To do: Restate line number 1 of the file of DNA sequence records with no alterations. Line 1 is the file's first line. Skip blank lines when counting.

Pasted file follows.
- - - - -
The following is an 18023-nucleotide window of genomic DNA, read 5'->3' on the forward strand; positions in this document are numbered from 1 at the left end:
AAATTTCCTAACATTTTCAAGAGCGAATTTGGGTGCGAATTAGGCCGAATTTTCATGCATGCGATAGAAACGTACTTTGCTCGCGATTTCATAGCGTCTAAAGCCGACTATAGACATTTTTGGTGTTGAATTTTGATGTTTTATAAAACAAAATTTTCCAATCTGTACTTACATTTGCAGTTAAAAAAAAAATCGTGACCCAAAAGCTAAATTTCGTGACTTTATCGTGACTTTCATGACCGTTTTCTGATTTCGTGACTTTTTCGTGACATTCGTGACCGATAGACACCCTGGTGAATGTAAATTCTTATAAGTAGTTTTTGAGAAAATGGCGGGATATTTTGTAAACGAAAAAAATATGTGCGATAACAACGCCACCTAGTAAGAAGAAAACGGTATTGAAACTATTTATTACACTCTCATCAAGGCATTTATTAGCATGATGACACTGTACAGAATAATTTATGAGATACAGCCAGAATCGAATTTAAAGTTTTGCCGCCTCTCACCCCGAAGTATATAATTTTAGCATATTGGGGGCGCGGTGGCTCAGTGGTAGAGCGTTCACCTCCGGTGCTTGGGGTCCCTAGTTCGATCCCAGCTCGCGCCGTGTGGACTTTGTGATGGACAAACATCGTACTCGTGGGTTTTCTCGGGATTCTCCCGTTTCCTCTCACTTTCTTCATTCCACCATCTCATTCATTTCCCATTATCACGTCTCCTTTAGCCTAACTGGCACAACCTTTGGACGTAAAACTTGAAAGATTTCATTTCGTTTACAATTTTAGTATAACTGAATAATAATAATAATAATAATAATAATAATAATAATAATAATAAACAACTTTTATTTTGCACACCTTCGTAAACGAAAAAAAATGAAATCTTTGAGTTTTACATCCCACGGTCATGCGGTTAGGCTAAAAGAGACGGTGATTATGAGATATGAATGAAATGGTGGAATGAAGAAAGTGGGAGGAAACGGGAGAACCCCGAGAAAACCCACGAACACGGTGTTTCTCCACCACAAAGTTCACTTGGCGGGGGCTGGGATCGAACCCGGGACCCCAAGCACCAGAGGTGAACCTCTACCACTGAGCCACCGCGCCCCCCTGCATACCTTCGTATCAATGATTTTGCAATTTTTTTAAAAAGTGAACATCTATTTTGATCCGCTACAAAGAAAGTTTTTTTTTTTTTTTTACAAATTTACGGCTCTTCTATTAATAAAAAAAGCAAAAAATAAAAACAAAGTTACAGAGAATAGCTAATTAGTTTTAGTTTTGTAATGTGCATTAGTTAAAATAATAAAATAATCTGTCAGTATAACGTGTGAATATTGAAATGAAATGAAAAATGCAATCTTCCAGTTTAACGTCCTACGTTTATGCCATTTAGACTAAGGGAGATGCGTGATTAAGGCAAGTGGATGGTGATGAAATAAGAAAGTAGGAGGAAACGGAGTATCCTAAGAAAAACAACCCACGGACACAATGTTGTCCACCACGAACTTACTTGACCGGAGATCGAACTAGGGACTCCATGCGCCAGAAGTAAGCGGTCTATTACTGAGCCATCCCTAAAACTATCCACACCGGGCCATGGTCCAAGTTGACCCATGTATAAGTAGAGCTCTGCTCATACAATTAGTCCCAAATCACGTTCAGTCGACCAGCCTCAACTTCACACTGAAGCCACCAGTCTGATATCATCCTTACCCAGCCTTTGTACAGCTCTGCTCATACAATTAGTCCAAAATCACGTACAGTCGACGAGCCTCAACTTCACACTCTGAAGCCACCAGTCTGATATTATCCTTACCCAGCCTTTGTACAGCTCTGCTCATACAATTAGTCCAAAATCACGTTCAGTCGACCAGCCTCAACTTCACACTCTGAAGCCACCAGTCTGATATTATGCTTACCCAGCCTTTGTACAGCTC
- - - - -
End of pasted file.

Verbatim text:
The following is an 18023-nucleotide window of genomic DNA, read 5'->3' on the forward strand; positions in this document are numbered from 1 at the left end: